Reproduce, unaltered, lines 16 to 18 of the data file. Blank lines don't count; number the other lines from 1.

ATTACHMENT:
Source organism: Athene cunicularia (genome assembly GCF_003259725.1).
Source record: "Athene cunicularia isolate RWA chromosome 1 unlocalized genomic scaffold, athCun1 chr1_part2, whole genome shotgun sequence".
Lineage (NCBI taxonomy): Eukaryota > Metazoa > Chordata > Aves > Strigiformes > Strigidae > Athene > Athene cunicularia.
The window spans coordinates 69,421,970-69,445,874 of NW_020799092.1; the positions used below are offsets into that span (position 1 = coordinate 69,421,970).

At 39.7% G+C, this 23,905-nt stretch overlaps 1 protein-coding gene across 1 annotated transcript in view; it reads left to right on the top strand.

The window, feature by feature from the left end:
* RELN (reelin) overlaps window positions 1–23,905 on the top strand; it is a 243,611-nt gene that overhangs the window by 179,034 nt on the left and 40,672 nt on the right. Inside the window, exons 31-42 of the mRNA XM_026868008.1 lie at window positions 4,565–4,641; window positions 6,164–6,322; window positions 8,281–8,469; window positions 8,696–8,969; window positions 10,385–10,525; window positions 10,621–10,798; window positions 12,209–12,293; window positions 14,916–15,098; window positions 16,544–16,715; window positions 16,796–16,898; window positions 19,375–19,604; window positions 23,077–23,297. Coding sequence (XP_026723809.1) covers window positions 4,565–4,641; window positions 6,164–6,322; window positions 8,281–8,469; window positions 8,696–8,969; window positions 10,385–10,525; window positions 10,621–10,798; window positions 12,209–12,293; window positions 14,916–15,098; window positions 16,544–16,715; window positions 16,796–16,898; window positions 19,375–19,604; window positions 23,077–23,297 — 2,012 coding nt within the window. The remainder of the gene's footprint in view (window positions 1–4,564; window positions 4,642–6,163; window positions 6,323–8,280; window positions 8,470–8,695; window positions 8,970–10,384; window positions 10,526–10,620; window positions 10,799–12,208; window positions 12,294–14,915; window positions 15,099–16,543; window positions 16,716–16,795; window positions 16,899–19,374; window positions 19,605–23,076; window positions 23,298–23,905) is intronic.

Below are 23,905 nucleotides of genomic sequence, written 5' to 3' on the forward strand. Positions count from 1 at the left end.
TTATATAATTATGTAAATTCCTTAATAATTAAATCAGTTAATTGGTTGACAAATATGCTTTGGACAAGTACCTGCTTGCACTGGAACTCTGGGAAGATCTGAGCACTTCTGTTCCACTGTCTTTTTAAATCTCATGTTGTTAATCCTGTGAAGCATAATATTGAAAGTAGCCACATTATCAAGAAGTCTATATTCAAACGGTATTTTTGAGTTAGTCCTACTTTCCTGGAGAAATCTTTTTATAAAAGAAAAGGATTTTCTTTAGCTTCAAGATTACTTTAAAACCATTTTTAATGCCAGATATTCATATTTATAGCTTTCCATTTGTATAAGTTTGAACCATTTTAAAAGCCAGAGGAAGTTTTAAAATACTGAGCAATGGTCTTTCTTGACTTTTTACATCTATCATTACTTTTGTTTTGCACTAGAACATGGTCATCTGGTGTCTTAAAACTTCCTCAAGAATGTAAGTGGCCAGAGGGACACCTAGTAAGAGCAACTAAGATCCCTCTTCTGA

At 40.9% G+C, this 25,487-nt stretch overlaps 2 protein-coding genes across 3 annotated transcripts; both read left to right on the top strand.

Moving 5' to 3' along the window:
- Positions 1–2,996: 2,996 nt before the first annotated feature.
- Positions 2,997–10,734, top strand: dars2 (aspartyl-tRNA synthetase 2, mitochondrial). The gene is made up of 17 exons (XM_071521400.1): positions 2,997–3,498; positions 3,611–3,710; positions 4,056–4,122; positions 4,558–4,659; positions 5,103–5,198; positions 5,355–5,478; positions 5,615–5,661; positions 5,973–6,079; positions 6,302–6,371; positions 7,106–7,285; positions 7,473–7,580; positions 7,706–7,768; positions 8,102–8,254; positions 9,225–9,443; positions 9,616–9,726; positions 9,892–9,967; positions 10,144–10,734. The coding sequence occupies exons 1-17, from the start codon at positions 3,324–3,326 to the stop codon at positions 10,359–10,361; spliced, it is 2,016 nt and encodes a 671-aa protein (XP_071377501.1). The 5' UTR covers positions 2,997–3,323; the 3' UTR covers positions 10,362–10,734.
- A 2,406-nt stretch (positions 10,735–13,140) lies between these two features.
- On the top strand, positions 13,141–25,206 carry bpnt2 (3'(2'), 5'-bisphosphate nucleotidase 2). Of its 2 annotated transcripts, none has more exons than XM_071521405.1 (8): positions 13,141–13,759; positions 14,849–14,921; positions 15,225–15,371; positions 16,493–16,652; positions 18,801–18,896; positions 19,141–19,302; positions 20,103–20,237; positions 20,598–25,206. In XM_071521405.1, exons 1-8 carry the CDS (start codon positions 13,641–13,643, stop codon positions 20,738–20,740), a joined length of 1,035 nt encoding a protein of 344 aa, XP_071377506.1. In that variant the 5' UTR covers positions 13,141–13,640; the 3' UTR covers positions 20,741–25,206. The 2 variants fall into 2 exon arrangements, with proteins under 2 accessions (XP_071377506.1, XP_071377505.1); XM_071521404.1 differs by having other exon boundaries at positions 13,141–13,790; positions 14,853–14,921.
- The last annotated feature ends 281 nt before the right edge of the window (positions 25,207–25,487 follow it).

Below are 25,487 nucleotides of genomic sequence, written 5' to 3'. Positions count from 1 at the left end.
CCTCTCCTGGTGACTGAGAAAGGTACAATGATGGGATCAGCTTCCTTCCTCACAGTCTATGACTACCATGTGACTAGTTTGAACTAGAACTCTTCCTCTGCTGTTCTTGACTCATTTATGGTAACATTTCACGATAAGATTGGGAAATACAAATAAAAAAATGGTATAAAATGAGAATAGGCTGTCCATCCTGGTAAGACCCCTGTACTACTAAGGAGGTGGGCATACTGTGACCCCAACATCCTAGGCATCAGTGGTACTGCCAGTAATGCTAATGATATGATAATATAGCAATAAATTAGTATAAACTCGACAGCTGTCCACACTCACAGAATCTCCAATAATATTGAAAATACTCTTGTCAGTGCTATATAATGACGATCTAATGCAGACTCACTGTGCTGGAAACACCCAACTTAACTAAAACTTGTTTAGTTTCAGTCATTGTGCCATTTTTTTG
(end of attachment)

- The last annotated feature ends 281 nt before the right edge of the window (positions 25,207–25,487 follow it).

Below are 25,487 nucleotides of genomic sequence, written 5' to 3'. Positions count from 1 at the left end.
CCTCTCCTGGTGACTGAGAAAGGTACAATGATGGGATCAGCTTCCTTCCTCACAGTCTATGACTACCATGTGACTAGTTTGAACTAGAACTCTTCCTCTGCTGTTCTTGACTCATTTATGGTAACATTTCACGATAAGATTGGGAAATACAAATAAAAAAATGGTATAAAATGAGAATAGGCTGTCCATCCTGGTAAGACCCCTGTACTACTAAGGAGGTGGGCATACTGTGACCCCAACATCCTAGGCATCAGTGGTACTGCCAGTAATGCTAATGATATGATAATATAGCAATAAATTAGTATAAACTCGACAGCTGTCCACACTCACAGAATCTCCAATAATATTGAAAATACTCTTGTCAGTGCTATATAATGACGATCTAATGCAGACTCACTGTGCTGGAAACACCCAACTTAACTAAAACTTGTTTAGTTTCAGTCATTGTGCCATTTTTTTG